Saudi Arabia has offered to host a U.S.-run training facility for moderate Syrian rebels, U.S. and Arab officials said. The facility is expected to be able to handle as many as 10,000 fighters, but details are still being worked out, the officials said.

According to the article, John McCain and Lindsey Graham are on board with the plan. That gives me the creeps, frankly.

Guernica 2: Hommage to Picasso's Guernica, Jose Garcia y Mas

Guernica 2: Hommage to Picasso’s Guernica, Jose Garcia y Mas

Geoff Dyer at The Financial Times, Obama’s bold ambition at odds with strategic caution.

Faced with the rapid advances of Isis in both Iraq and Syria, the approach described by Mr Obama attempts to meet the political realities that the president faces, both in the Middle East and at home.

In spite of the technological superiority of US forces, Mr Obama believes a durable military victory against Isis can only be achieved by soldiers from the region, especially Sunni forces from the areas to which Isis is laying claim. Otherwise a similar group could reappear once the US has left.

At the same time, it gives him some political protection at home. Recent polls have shown that Americans are alarmed about Isis after the filmed beheadings of two US citizens, but that does not mean they will support another long ground war that leads to hundreds more US casualties.

Yet the problem with Mr Obama’s latest strategy is that it risks being a series of half-measures that establish incredibly ambitious goals while lacking the means to achieve them.

 

It’s an interesting article. It spells out my fear that this campaign against ISIL is going to expand more and more–just like Vietnam, Afghanistan, and Iraq.

A couple more interesting stories to check out:

Imran Kahn at Aljazira, Iraq and the Obama plan: Officials and experts broadly welcome US president’s plan to destroy the Islamic State group, but with crucial caveats.

Ian Black at The Guardian, Obama puts Isis firmly in US sights but peace in Syria looks harder than before.

 

Violence Against Women News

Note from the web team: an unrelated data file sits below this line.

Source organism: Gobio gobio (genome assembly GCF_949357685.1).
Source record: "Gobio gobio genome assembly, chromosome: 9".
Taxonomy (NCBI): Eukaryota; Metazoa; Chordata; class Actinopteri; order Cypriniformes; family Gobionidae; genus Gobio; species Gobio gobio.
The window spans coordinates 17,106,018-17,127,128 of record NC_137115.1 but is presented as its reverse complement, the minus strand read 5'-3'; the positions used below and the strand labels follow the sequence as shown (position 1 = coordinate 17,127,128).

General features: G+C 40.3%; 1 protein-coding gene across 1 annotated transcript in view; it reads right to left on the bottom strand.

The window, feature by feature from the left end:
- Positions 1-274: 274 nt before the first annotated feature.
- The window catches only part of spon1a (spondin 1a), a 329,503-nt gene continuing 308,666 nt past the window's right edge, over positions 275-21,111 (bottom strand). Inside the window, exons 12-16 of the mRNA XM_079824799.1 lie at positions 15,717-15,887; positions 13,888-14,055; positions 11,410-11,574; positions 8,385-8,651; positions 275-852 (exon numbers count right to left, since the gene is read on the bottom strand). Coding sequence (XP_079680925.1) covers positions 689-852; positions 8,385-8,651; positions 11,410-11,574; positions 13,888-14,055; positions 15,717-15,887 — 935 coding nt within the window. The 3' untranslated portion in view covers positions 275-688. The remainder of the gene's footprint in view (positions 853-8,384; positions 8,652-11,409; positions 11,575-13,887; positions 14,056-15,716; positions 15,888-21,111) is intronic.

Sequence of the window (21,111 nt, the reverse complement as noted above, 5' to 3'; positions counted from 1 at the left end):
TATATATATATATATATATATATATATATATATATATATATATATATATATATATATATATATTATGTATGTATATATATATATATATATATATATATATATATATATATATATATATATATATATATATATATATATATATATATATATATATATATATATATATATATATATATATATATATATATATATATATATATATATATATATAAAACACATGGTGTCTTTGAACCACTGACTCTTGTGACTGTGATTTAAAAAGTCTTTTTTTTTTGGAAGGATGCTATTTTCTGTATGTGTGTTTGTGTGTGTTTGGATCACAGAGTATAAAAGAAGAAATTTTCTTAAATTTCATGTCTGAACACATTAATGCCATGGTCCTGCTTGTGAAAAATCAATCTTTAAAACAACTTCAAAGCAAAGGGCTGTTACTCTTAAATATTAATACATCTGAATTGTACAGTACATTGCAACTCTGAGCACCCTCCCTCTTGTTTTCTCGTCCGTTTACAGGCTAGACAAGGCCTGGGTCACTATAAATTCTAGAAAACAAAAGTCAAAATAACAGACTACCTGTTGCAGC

From Picasso's War, a commentary on race hatred

From Picasso’s War, a commentary on race hatred

I haven’t followed the trial of Oscar Pistorius in South Africa, but from what I know about the killing of his girlfriend Reeva Steenkamp, I was surprised to see the headlines this morning saying that he has been found not guilty of murder. Here’s the latest from The Washington Post, Judge: Oscar Pistorius not guilty of premeditated murder, but ‘it is clear his conduct was negligent’.

The prosecution has not proven beyond a reasonable doubt that Oscar Pistorius committed premeditated murder, Judge Thokozile Masipa said this morning. However, the judge added that it “is clear that his conduct was negligent.”

Pistorius’s negligence pertains to a lesser charge the athlete faces, “culpable homicide,” or manslaughter.  The judge applied “the test of a reasonable man” to this charge.

In other words, the judge examined whether it was reasonable for Pistorius to fire four shots through his bathroom door at what he believed was an intruder. In her judgement, Pistorius did not pass this test.

“All the accused had to do was pick up phone and ring security,” Masipa said of Pistorius’s reaction. She added that Pistorius could have also “run to balcony and call for help.” Masipa added that she was “not persuaded that a reasonable person with the accused disabilities,” she said, “would have fired four shots” into the home’s bathroom.

She said that while she thought Pistorius was an “evasive” witness, that does not make him guilty. She said the prosecution has not demonstrated that he “reasonably could have foreseen” that his girlfriend, Reeva Steenkamp, was behind the bathroom door into which he fired four shots, killing her.